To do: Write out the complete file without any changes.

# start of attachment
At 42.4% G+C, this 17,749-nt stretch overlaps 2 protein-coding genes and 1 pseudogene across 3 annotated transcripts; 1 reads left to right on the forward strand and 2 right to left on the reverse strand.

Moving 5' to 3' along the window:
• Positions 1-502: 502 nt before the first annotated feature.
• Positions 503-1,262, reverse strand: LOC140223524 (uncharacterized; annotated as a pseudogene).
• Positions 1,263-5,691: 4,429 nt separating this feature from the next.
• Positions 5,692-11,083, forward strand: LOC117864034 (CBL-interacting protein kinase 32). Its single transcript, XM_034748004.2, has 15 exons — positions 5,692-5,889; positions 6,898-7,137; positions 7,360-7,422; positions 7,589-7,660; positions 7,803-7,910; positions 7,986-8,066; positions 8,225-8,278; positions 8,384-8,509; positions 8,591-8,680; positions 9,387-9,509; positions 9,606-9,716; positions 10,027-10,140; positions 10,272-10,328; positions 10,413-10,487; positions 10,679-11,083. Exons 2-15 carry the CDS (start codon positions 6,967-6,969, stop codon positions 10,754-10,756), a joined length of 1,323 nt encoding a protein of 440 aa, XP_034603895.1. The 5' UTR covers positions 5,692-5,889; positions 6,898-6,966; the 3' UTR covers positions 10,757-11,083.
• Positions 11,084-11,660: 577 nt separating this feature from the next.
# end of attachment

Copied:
At 42.4% G+C, this 17,749-nt stretch overlaps 2 protein-coding genes and 1 pseudogene across 3 annotated transcripts; 1 reads left to right on the forward strand and 2 right to left on the reverse strand.

Moving 5' to 3' along the window:
• Positions 1-502: 502 nt before the first annotated feature.
• Positions 503-1,262, reverse strand: LOC140223524 (uncharacterized; annotated as a pseudogene).
• Positions 1,263-5,691: 4,429 nt separating this feature from the next.
• Positions 5,692-11,083, forward strand: LOC117864034 (CBL-interacting protein kinase 32). Its single transcript, XM_034748004.2, has 15 exons — positions 5,692-5,889; positions 6,898-7,137; positions 7,360-7,422; positions 7,589-7,660; positions 7,803-7,910; positions 7,986-8,066; positions 8,225-8,278; positions 8,384-8,509; positions 8,591-8,680; positions 9,387-9,509; positions 9,606-9,716; positions 10,027-10,140; positions 10,272-10,328; positions 10,413-10,487; positions 10,679-11,083. Exons 2-15 carry the CDS (start codon positions 6,967-6,969, stop codon positions 10,754-10,756), a joined length of 1,323 nt encoding a protein of 440 aa, XP_034603895.1. The 5' UTR covers positions 5,692-5,889; positions 6,898-6,966; the 3' UTR covers positions 10,757-11,083.
• Positions 11,084-11,660: 577 nt separating this feature from the next.